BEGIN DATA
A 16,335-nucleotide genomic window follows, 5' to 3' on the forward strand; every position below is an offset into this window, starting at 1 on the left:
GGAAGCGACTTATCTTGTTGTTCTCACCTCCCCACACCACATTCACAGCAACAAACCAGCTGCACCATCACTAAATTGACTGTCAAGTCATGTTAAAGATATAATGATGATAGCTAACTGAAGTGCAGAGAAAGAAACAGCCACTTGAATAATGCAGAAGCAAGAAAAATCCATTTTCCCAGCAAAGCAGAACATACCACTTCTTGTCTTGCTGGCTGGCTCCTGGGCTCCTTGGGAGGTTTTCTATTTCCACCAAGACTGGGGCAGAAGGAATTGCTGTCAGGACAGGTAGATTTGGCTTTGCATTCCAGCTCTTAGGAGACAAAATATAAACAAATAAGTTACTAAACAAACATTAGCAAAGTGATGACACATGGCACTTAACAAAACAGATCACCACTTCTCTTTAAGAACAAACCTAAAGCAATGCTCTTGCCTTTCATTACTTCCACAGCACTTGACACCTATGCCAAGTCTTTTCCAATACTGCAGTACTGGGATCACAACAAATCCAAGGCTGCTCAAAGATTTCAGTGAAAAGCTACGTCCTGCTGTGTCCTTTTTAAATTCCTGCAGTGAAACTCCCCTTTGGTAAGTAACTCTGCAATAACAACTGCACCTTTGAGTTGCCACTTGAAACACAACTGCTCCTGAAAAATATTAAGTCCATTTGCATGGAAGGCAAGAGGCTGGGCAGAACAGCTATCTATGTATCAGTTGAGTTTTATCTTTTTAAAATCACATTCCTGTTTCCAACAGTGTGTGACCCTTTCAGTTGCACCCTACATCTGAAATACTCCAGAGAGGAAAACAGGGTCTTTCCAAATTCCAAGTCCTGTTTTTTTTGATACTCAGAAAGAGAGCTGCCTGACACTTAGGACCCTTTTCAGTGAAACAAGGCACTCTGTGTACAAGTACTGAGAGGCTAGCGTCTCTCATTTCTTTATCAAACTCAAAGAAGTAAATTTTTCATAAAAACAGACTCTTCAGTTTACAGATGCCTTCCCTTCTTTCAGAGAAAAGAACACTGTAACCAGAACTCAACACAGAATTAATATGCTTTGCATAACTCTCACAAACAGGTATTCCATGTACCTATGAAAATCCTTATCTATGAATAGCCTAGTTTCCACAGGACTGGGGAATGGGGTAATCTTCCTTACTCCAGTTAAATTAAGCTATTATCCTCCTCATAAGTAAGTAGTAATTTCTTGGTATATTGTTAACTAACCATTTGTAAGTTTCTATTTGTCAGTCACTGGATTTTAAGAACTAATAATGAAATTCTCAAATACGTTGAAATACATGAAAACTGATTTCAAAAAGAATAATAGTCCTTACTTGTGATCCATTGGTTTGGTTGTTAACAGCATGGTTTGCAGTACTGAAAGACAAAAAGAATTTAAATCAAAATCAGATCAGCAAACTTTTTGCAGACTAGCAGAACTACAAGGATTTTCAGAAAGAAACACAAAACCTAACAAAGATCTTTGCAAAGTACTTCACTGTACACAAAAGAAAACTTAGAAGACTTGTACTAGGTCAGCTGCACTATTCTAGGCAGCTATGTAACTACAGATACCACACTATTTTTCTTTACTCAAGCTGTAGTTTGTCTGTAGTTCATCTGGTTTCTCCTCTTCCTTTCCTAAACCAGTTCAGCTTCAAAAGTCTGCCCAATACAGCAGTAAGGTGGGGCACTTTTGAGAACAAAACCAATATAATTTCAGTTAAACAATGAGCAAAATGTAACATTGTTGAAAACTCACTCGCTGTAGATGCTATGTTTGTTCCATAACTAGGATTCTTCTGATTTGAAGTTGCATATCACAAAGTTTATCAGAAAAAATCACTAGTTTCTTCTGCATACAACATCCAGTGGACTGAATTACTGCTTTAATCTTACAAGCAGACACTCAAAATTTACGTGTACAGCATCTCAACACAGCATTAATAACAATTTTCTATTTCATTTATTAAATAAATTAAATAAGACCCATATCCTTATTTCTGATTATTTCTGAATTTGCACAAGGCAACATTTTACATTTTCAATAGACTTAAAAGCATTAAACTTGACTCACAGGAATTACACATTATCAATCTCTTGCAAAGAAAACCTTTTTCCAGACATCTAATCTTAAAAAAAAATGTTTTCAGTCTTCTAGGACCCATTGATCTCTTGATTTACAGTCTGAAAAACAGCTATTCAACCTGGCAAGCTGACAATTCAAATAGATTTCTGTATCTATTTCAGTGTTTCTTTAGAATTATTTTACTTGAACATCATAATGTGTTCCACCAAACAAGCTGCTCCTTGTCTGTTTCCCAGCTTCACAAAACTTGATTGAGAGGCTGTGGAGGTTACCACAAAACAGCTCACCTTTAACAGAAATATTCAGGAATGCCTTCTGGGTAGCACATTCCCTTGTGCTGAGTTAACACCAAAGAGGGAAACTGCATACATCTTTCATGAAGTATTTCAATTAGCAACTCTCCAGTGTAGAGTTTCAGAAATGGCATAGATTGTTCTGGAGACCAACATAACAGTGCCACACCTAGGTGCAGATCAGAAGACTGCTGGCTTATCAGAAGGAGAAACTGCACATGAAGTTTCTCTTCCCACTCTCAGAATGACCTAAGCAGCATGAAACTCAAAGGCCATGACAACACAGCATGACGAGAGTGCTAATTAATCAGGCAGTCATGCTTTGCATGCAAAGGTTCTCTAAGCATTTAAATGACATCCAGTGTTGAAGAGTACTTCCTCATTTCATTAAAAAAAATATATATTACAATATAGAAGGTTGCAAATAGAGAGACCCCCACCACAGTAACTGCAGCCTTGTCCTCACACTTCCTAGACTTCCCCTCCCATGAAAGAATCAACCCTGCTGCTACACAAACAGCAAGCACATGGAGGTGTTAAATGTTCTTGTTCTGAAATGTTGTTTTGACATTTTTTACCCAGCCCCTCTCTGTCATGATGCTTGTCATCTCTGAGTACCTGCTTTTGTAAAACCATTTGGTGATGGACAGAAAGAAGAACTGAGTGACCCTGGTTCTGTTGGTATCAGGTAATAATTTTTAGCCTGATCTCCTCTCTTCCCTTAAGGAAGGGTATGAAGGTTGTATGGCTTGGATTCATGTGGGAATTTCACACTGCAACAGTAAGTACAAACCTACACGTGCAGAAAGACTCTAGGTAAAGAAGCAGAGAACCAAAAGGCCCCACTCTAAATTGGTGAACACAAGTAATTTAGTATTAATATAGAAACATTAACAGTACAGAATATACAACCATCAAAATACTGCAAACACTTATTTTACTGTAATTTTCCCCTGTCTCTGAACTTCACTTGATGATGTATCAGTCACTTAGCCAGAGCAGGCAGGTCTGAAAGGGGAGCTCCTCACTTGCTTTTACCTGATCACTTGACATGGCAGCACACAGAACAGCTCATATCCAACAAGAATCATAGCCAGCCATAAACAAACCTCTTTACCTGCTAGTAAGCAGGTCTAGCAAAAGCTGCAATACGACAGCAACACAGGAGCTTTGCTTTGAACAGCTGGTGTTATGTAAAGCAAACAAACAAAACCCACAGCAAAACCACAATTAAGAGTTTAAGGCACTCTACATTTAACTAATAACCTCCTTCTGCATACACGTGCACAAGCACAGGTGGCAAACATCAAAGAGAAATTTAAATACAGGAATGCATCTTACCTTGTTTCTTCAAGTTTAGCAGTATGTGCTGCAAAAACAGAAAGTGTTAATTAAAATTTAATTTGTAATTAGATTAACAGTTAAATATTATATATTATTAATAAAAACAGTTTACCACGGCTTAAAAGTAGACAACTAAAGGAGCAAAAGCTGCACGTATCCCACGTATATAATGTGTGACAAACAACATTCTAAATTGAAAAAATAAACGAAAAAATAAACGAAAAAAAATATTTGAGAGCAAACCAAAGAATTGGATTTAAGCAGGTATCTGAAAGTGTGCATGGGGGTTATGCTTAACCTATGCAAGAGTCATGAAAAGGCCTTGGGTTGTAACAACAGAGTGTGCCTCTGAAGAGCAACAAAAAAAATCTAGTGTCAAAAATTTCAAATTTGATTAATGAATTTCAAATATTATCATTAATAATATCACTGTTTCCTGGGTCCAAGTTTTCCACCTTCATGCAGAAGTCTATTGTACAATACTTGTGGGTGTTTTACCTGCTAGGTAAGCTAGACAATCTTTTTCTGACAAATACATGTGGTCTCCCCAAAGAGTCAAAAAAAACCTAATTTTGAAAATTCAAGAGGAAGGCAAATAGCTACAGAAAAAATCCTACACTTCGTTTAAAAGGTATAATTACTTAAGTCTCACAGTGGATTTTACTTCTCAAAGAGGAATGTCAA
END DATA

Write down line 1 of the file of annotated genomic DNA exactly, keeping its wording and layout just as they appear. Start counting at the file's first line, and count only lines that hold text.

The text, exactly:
A 16,335-nucleotide genomic window follows, 5' to 3' on the forward strand; every position below is an offset into this window, starting at 1 on the left: